A special type of clay found beneath Swiss soil could solve the dilemma of what to do with the thousands of cubic metres of waste that will remain after Switzerland’s five nuclear power plants shut down.
If you join one of the subterranean tours at the Mont Terri Rock Laboratory in St Ursanne, canton Jura, the first thing you will see as you make the 300-metre descent is a dark tunnel lined with seeping, moist rock.
Go on a bit further, and suddenly the walls of the tunnel become bone dry. This marks the geological transition between limestone and Opalinus Clay – and for the Mont Terri Project (MTP) scientists, it’s as good as striking gold.
Despite being hard to the touch, the dark grey material is classified as a clay mineral due to its geological composition, making it distinct from the soft, mouldable material we usually think of when we think of clay. It was formed in Switzerland 175 million years ago during the Jurassic period, when the land was covered by a shallow sea. Opalinus Clay gets its name from a species of ammonite called Leioceras opalinum, which has a pearly, opalescent sheen to its shell, and was found fossilised within the rock.
Incredibly, small amounts of seawater still remain trapped in the clay’s minute pores – living proof of its ability to prevent liquid from moving through it. And this is exactly why Opalinus Clay is so interesting to researchers: it has such a low degree of permeability that it is practically watertight, and can even seal itself back up again after it has been fractured.
That means that nuclear waste surrounded by Opalinus Clay could be effectively sealed off, keeping the rest of the world safe from harmful radioactive particles.
An international consortium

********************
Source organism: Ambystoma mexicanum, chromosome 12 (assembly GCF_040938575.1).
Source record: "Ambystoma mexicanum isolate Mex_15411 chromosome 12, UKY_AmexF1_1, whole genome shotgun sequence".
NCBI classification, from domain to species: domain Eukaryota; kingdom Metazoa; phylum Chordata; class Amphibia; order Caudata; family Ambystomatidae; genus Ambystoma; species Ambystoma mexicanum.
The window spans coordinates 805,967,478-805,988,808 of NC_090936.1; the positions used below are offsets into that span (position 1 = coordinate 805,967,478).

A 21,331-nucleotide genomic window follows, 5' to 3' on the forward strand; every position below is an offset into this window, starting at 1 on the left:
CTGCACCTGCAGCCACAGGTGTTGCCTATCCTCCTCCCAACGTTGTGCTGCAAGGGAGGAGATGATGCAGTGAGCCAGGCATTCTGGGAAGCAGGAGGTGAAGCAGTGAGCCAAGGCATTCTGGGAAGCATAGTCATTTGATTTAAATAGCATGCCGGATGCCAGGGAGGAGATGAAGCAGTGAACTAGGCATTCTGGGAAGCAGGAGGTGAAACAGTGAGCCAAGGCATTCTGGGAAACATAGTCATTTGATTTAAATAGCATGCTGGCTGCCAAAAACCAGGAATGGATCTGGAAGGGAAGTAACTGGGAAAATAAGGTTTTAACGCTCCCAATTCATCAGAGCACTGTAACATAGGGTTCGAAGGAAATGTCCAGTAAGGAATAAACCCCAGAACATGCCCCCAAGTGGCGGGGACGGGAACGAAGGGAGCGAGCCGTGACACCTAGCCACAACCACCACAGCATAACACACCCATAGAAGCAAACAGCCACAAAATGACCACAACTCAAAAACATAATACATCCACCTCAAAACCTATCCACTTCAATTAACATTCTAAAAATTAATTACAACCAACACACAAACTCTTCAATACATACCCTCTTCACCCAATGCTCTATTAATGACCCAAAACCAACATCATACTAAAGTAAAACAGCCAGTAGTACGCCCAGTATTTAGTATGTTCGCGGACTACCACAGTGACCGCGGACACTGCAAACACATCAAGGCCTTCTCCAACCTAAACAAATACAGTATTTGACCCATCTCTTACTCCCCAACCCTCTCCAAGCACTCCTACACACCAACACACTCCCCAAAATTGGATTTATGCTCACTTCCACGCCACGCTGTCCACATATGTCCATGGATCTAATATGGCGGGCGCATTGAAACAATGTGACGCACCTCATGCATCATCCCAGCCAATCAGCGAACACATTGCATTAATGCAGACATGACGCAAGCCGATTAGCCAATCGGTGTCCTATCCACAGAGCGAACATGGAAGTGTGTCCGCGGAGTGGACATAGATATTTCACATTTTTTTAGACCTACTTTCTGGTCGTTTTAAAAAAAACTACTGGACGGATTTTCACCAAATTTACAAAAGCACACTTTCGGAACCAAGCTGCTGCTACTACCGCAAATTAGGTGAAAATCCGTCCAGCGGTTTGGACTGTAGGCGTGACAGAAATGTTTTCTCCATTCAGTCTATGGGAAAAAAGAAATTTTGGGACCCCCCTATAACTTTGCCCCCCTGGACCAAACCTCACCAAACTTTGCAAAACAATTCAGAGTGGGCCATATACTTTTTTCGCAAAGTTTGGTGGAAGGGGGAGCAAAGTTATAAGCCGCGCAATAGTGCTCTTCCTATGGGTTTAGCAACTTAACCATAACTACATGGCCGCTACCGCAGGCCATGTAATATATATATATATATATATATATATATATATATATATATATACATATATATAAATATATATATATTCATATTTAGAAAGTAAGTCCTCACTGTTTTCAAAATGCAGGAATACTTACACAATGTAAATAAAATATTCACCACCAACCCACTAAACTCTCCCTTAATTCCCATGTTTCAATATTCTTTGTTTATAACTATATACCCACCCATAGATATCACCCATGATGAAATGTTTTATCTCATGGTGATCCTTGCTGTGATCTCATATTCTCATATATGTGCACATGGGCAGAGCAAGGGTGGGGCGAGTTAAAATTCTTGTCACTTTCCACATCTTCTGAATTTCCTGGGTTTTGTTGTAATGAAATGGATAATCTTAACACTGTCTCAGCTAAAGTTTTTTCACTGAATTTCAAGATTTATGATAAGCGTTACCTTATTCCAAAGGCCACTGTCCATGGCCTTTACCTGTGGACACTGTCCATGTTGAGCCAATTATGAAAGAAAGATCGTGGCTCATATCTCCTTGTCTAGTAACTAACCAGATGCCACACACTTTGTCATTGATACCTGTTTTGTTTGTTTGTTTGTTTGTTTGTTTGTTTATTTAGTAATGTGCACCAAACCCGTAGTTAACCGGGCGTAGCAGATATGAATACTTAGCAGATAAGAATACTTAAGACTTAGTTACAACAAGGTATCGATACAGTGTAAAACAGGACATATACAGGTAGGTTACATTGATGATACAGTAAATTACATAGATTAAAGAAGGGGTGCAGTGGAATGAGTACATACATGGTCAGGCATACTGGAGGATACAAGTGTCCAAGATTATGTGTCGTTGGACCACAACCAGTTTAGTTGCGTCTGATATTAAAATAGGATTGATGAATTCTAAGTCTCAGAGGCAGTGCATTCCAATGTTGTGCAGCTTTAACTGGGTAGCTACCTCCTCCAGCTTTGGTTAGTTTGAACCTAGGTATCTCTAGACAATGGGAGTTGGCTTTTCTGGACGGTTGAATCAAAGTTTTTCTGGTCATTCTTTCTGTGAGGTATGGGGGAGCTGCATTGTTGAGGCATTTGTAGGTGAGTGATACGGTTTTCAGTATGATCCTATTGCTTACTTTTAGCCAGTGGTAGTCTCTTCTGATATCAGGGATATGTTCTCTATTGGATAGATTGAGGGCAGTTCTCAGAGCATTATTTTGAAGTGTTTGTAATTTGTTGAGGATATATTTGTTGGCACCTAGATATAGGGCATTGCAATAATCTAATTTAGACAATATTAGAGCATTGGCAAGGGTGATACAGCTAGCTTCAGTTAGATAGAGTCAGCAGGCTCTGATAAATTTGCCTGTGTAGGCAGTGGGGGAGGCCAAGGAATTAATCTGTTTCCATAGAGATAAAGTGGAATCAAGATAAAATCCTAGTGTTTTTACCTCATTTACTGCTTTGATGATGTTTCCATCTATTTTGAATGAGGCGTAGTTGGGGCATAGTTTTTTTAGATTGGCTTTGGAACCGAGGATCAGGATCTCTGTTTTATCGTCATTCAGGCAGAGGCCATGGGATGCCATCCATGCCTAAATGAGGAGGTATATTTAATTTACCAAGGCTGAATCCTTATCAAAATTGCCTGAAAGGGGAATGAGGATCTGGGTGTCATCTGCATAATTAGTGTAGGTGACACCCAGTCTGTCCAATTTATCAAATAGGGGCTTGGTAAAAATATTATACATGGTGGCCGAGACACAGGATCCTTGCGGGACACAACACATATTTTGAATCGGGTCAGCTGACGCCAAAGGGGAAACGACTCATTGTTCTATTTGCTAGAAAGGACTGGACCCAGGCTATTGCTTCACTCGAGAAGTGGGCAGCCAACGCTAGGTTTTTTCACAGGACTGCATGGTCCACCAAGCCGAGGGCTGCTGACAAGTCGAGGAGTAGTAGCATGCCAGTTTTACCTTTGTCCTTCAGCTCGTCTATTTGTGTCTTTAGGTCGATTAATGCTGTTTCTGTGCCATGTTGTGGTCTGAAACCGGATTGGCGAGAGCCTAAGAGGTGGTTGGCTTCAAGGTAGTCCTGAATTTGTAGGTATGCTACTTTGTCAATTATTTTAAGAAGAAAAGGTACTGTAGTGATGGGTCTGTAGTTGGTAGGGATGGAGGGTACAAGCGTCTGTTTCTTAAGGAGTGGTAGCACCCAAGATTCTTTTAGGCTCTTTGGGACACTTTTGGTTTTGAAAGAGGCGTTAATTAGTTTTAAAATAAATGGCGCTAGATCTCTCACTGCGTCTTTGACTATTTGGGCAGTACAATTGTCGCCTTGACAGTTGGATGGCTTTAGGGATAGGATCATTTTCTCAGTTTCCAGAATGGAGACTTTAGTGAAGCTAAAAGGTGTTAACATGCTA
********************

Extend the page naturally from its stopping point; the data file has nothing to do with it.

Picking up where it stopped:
The Mont Terri Project, launched in 1996, is a collaboration between 16 partners from eight countries. The laboratory in St Ursanne provides some 700 metres worth of research galleries, each dedicated to projects relating to radioactive waste disposal and carbon sequestration. The project has run 130 experiments over the last two decades, 45 of which are still in operation, and employs some 1,000 scientists, engineers and technicians.
About CHF75 million ($75.6 million) has been invested in the laboratory, and most of the funding comes from the project partners themselves. As of 2005, the operation and safety of the rock laboratory has been the responsibility of swisstopo, the Swiss Federal Office of Topography – a division of the Swiss defence ministry.
“If it works here, it works elsewhere”
The Mont Terri Rock Laboratory is not itself a potential nuclear waste storage site. Instead, the facility is dedicated to 1:1 scale experiments designed to address all possible safety and feasibility issues related to using Opalinus Clay for the long-term geological storage of radioactive waste.
The knowledge gained from the project will be used to help Switzerland, as well as the MTP’s international partners, select appropriate nuclear waste storage sites in the future.
“Whether or not to build a repository for radioactive waste is a political question. But on the location of such a repository, it is science that must have the decisive say,” said Markus Kägi, Chairman of the Committee of the Cantons in the Swiss Sectoral Plan for Deep Geological Repositories, in a statement at the MTP’s 20th anniversary event in May.
“Experiments need room even for what may be a failure at the first attempt. At Mont Terri we can afford failures. At the location of the actual repository, though, there will be no room for slip-ups”.
Experiments in the galleries of Mont Terri’s cavernous laboratory focus on characterising the Opalinus Clay itself, and on devising safe containers and barriers for waste materials. For example, to determine how well the rock contains radioactive particles, scientist inject controlled amounts of radioactive tracer into it, and then test it after one year to see how far the tracer particles have moved.
Researchers also monitor the area for earthquakes and study the effect of seismicity on the clay, since storing hazardous materials underground means that movements of the earth’s tectonic plates can pose a real stability risk to future repositories.
In fact, MTP Director Paul Bossart notes that the rock laboratory is actually situated in a region that is especially active, seismically speaking – and that this is a good thing, because: “if it works here, it works elsewhere”.
Bossart told swissinfo.ch that although Opalinus Clay is widespread in Switzerland and other parts of Europe, strict criteria must be satisfied before a site can be considered for a potential nuclear waste repository.